Posts Tagged ‘UFO Festival’
At long last, the annual UFO conference line-up in McMinnville has been announced. And it’s a good one! George Knapp, my favorite “MSM” UFO reporter and C2C host, will be a presenter. As will Nick Pope, Linda Moultan Howe, and abductee/contactee Jim Sparks.
We’re already booked, but I was sad to find Comfort Inn booked solid, so we ended up in another chain motel, one which does not have the best of reviews. Staying at Hotel Oregon got old — while their rooftop bar is wonderful, and the place itself worth visiting for its overall joyful vibe and neat artwork everywhere, staying in their cramped rooms is not for me. Sharing a bath with someone was not a good experience either; creepy sloppy drunks hogging up the bathroom, making all kinds of noise, and leaving it a mess — gross. And management didn’t give a damn. Service was surreal — one wait person, a woman, actually said to us “Do you want to make something out of it?” when we complained about the half hour wait and cold — I mean, ice cold — food. Oh well. Still a good place to hang out and have one of their great beers.
Back to the conference. Looking forward to this one! We didn’t go last year, first one we missed in about five years. So am glad to know I’ll be returning this year.
For info on the UFO Fest visit link.
The McMinnville UFO Fest returns this May. Speakers lined up include Donald R. Schmitt, (Friday night’s speaker) author of UFO Crash at Roswell, etc. and hypnotist Yvonne Smith, (Saturday morning) who’s worked with abductees. The third speaker has not yet been decided.
I’m mildly interested in Smith, but, unless the as yet unannounced speaker is someone way groovy, I don’t think I’ll go this year. The expense vs. the line-up doesn’t even out.
But if you decide to go, have fun! The rooftop bar at Hotel Oregon and the parade are worth the visit, as is exploring the unique interior of the old hotel. More info here.
Odd report from McMinnville: MHS football players recovering; mass ’syndrome’ remains a mystery. Oregon.(McMinnville is home of the world famous 1950 Trent UFO sighting and site of the annual McMinnville UFO Festival held in May at Hotel Oregon.) Several high school students, all student atheletes, have come down with an unusual illness:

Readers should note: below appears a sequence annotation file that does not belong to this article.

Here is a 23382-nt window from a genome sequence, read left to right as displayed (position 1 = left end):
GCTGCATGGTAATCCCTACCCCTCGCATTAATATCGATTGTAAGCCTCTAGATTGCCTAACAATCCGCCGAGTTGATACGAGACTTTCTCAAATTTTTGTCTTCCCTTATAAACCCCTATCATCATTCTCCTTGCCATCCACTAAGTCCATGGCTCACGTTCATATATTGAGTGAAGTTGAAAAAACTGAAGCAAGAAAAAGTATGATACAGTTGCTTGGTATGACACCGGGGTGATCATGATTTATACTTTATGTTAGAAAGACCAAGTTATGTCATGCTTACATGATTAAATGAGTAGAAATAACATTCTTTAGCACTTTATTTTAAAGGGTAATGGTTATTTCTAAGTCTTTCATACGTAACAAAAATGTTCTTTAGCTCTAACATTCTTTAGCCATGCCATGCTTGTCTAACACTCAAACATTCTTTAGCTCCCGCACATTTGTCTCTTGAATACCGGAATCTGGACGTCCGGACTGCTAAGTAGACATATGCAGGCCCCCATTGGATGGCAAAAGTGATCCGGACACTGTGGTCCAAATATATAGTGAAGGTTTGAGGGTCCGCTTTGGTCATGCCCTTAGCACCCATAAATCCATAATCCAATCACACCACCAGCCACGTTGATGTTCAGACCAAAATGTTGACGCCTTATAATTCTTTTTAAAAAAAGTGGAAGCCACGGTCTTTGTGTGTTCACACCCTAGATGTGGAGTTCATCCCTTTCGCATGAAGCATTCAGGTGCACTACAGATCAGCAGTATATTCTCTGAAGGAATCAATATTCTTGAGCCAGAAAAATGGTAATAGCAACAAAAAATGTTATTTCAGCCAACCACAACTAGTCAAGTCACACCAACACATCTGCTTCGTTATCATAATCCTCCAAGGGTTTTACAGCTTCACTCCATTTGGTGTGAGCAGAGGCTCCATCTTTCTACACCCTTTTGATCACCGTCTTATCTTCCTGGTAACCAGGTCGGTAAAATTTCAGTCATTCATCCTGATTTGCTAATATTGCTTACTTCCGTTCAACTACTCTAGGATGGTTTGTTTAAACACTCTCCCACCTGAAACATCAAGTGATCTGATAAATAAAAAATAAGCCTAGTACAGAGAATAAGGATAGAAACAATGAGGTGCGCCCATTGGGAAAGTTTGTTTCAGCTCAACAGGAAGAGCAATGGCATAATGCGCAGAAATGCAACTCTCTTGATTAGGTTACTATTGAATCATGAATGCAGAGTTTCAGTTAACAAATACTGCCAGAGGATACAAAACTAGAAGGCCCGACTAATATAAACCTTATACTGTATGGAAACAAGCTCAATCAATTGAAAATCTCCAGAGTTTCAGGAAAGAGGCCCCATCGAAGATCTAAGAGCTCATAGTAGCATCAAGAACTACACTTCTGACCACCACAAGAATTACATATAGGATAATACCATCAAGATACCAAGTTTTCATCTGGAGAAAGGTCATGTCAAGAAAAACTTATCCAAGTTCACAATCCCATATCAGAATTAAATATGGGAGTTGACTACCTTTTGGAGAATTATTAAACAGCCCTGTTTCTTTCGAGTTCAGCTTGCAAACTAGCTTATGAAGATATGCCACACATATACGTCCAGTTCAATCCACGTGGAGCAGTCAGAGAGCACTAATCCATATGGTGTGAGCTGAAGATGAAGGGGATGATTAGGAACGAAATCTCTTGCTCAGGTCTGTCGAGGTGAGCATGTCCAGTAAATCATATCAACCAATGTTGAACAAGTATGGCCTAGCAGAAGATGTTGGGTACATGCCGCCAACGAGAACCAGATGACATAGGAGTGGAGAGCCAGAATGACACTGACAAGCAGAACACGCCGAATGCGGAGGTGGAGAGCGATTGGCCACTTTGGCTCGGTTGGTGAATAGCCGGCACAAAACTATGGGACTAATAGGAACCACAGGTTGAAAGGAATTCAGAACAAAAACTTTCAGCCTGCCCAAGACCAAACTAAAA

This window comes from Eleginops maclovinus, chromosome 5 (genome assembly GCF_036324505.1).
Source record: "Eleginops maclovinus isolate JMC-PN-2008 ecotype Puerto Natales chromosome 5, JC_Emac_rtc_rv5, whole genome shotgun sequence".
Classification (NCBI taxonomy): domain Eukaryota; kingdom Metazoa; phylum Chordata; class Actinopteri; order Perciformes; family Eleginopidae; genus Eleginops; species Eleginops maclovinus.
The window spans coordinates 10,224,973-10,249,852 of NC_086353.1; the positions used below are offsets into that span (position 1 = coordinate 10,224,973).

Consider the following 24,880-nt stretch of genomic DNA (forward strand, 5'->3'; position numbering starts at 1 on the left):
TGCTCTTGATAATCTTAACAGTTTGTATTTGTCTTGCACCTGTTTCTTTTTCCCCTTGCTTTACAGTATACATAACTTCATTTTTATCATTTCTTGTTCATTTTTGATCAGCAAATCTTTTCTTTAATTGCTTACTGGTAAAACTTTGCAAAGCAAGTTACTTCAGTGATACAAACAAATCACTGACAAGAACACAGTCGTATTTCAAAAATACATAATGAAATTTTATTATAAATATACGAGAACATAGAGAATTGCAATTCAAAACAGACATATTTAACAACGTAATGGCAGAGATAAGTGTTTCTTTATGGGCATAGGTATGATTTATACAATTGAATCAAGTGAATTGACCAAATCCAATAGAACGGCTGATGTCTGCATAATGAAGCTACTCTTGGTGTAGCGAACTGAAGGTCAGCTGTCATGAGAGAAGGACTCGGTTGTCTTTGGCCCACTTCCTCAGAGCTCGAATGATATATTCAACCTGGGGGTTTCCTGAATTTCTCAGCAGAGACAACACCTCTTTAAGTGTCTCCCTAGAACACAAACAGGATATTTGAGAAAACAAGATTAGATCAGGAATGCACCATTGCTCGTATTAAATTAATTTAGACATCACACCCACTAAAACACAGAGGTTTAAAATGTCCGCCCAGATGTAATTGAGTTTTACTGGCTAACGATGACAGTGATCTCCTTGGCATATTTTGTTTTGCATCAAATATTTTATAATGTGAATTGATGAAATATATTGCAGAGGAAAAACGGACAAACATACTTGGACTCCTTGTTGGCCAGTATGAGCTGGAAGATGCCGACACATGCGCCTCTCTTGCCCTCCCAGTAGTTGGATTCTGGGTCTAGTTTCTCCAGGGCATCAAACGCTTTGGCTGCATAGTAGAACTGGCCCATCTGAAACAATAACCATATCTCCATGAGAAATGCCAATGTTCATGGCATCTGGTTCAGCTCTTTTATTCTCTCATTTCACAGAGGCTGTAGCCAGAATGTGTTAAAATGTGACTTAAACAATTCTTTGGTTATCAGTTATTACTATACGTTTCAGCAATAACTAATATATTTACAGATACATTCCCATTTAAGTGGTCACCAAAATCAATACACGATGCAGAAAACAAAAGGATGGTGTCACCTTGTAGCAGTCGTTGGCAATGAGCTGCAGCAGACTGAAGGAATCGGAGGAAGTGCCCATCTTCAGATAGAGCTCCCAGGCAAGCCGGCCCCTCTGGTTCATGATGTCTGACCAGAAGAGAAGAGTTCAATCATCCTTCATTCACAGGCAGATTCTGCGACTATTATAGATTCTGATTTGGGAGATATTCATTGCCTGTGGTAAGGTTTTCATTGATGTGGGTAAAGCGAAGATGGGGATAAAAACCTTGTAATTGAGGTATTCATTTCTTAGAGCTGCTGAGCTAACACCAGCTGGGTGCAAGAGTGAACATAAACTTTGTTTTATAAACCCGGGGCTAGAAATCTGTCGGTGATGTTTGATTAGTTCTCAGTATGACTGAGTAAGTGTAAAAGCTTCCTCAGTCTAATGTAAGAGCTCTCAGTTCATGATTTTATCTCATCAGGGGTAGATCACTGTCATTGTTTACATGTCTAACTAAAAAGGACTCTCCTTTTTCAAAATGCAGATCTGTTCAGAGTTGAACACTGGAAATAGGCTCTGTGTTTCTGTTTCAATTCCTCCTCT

Ten Mac High School football players were hospitalized this week after experiencing intense muscle pain following workouts at a fall camp conducted by their new coach.
Seven were admitted to the Willamette Valley Medical Center on Wednesday night with sore and swollen triceps, and three were admitted the following night.
Diagnosed with compartment syndrome, three of the players in the initial group underwent fasciotomies designed to relieve the pressure and avoid permanent muscle damage. That could keep them out of action for one to two months, according to the surgeon who made the diagnosis and performed the surgical procedure.
Some 28 players underwent testing Thursday to determine the level of creatine phosphokinase or CPK in their blood, as that is an indicator of the syndrome. Sixteen were sent to the hospital for additional testing, and three of them were admitted, joining the original seven.
Additional players were tested Friday, but none of them showed elevated creatine levels.
There’s more: the students were doing an intensive series of workouts, it was very hot, and they stayed on campus, sleeping there while taking part in this football camp type thing.
The illness – “Compartment syndrome” — is rare, and doesn’t appear in the triceps, according to Dr. Peter Van Patten:
Dr. Peter Van Patten treated the players. He said compartment syndrome isn’t very common, and he’s never seen it strike the triceps before.
“In McMinnville, we do not see compartment syndrome very often,” he said.
The school district is looking into this of course, and asking the community for help and support.
I was surprised to find that the skeptibunkies at the JREF have created a thread devoted to the McMinnville UFO Fest.
Among the expected and usual, is this comment from “kittynh” (who likes to play UFO researcher; explore the history, if you have the inclination) on Travis Walton:
TRAVIS WALTON is still raking in money on the UFO thing?
Yeah, he and all other UFO researchers and witnesses are rolling in the dough, as we all know. That’s how we can afford our secret underground tin foil encased villa in the Mediterranean.
“Gord in Toronto” reassures fellow skeptics that:
The UFO folks are “Mostly harmless”* and it’s not likely that you’ll be inducted into any cult.
Of course there were a few members who posted this infamous link to the Trent UFO sighting (of which the McMinnville UFO conference/fest is in homage to) that rabid skeptoid Robert Sheaffer “debunks” the Trent case. Sheaffer is not only among the most loathsome of skeptics, he’s a raging misogynist.
As I posted on UFOMystic a week or so ago, (A Ha! I Knew It; Skeptics Infiltrate McMinnville UFO Fest) the skeptics do intentionally infiltrate the McMinnville UFO conference, as no doubt they do all over the country at various UFO conferences. I hadn’t heard any skeptic questions asked during the Q&A this time, but I did leave while they were still taking questions at all three presentations. So it’s possible I missed something skeptoid wise. I know in years past they asked ponderous, pedantic and generally stupid questions, though entertaining.